Our destination on the Curry Mile is Mughli, a restaurant that has been there for 24 years and one of their three locations. There's a real mix of businesses-plenty of hairdressers and a mix of restaurant ethnicities. They also range from casual to a bit more upmarket like Mughli.
Ras Bar Tini £7.50
The menu is large and it's hard to pick. There is a tandoor charcoal oven too and we take advantage of happy hour and the £5 cocktails before 7pm. Mine is a very sweet number called a Ras Bar Tini made with fresh raspberries, lemon juice shaken with vodka and raspberry liqueur.
Outside the restaurant there are signs saying no free pappadums so we end up ordering some to snack on while we are waiting for our dishes to arrive. They take a while to come because we hadn't ordered any entrees.
Malai Chicken £5.50
Everything arrives at once and the Malai chicken is done in the charcoal oven and is a tad dry which is a bit disappointing.
Vegetable biryani £12.90
The biryani comes out with a layer of flatbread on top. Underneath is a delicious mix of vegetables and rice. There's a good amount of vegetables in this which keeps everything moist. It is served with a biryani sauce and a raita but it really doesn't need it as it is flavoursome and moist already.
Staff handi £9.90
This is usually a staff dish but it is so tasty that they made it part of the menu. With plenty of bone in pieces of lamb it has a gorgeous sauce to it and is perfect for the peshwari naan.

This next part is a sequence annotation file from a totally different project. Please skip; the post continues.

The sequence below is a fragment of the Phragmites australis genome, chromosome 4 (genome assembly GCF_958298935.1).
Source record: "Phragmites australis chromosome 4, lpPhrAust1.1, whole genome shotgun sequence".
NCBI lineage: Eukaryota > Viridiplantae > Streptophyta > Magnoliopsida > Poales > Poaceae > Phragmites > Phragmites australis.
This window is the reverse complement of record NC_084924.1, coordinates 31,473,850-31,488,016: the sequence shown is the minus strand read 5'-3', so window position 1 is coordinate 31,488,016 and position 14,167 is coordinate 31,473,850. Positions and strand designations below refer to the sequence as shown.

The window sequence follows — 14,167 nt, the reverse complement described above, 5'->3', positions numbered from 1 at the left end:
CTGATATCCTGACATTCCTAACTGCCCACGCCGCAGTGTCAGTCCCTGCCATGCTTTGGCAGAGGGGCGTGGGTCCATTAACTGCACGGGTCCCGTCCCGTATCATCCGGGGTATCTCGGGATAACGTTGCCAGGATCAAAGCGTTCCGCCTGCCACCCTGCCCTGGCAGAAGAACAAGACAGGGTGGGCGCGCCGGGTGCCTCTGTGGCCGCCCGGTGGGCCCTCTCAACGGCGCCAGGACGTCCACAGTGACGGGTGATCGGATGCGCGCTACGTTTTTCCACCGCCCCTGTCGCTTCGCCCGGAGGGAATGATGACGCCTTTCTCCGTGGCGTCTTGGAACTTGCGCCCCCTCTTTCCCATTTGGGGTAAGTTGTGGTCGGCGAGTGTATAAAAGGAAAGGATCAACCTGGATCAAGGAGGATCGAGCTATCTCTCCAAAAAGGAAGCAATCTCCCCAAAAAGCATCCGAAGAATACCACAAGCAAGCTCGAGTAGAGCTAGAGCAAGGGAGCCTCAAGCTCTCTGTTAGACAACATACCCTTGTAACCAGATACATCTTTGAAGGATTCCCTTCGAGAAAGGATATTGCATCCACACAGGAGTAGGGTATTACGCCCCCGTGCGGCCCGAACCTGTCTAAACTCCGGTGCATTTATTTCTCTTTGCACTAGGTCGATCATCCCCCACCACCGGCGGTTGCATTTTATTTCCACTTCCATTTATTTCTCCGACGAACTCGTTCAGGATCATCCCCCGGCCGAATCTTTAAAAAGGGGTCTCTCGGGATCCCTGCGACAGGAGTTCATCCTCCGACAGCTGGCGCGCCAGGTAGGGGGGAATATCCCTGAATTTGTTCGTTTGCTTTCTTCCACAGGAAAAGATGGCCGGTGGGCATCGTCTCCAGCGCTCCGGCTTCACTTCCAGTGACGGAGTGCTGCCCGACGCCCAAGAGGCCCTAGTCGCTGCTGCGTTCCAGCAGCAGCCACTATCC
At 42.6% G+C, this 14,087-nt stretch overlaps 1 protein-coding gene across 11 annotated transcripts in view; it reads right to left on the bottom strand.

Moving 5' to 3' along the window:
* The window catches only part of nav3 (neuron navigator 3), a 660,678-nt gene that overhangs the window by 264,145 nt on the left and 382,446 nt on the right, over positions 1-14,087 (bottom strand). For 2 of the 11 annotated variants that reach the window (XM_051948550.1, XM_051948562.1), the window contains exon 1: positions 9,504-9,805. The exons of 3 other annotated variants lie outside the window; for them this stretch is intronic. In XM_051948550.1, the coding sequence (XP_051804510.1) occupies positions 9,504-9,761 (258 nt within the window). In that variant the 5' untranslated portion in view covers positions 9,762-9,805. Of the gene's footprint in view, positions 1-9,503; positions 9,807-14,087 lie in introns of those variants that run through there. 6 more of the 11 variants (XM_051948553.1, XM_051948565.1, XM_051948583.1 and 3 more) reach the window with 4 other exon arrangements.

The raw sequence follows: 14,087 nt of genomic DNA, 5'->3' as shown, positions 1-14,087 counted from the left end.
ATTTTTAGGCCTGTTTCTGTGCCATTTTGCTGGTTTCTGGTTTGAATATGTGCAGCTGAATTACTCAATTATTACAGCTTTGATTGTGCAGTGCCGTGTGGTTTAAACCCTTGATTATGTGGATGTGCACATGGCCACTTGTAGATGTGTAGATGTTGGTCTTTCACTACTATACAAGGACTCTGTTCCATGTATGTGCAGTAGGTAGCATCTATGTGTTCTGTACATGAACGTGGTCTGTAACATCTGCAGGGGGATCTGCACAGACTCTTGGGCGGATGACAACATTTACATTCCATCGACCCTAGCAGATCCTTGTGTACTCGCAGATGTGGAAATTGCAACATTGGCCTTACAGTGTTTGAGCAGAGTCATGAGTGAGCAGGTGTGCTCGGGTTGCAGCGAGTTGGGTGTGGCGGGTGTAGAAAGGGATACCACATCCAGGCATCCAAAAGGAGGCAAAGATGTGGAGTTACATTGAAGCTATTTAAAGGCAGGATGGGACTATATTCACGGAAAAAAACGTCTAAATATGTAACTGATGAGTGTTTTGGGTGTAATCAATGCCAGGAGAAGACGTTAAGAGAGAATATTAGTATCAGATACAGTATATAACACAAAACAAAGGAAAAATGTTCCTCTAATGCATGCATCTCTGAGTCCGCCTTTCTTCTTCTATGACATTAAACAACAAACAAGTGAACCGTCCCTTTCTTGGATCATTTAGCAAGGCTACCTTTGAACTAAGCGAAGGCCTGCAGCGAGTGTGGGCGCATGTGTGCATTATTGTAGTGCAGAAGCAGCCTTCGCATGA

Lamb karahi £8.50+ £1.90
But by far my favourite dish is the off the bone lamb karahi. It's such a wonderful mix of spices and flavours and soft melting lamb that I go back to serve after serve of this.
We have an early call the next morning to fly back to Australia so dessert is off the cards. We pass by Iranian hairdressers, felafel stores and more curry shops, breathing in the cold, blustery Manchester air that is perfumed by spices.
So tell me Dear Reader, what is the longest meal you've had and how many courses was it? Do you enjoy sitting at chef's tables? And what do you think of the idea of a Chef Patron restaurant? Do you check to see if a chef is in the house?
NQN visited England as a guest of Visit Britain. The food in this post except for Manchester House and the food tour was independently paid for.
El Gato Negro
52 King St, Manchester M2 4LY, United Kingdom
Phone:+44 161 694 8585
Greenwood St, Altrincham WA14 1SA, United Kingdom
Phone:+44 161 941 4261
16 Peter St, Manchester M60 2DS, United Kingdom
Phone:+44 161 236 3333
1, The Avenue, Spinningfield, Manchester M3 3AP, United Kingdom
Phone:+44 161 831 0288
18-22 Bridge St, Manchester M3 3BZ, United Kingdom
Phone:+44 161 835 2557
Tariff & Dale
2 Tariff Street | Northern Quarter, Manchester M1 2FF, England
0161 710 2233
30 Wilmslow Rd, Manchester, Lancashire M14 5TQ, United Kingdom
Phone:+44 161 248 0900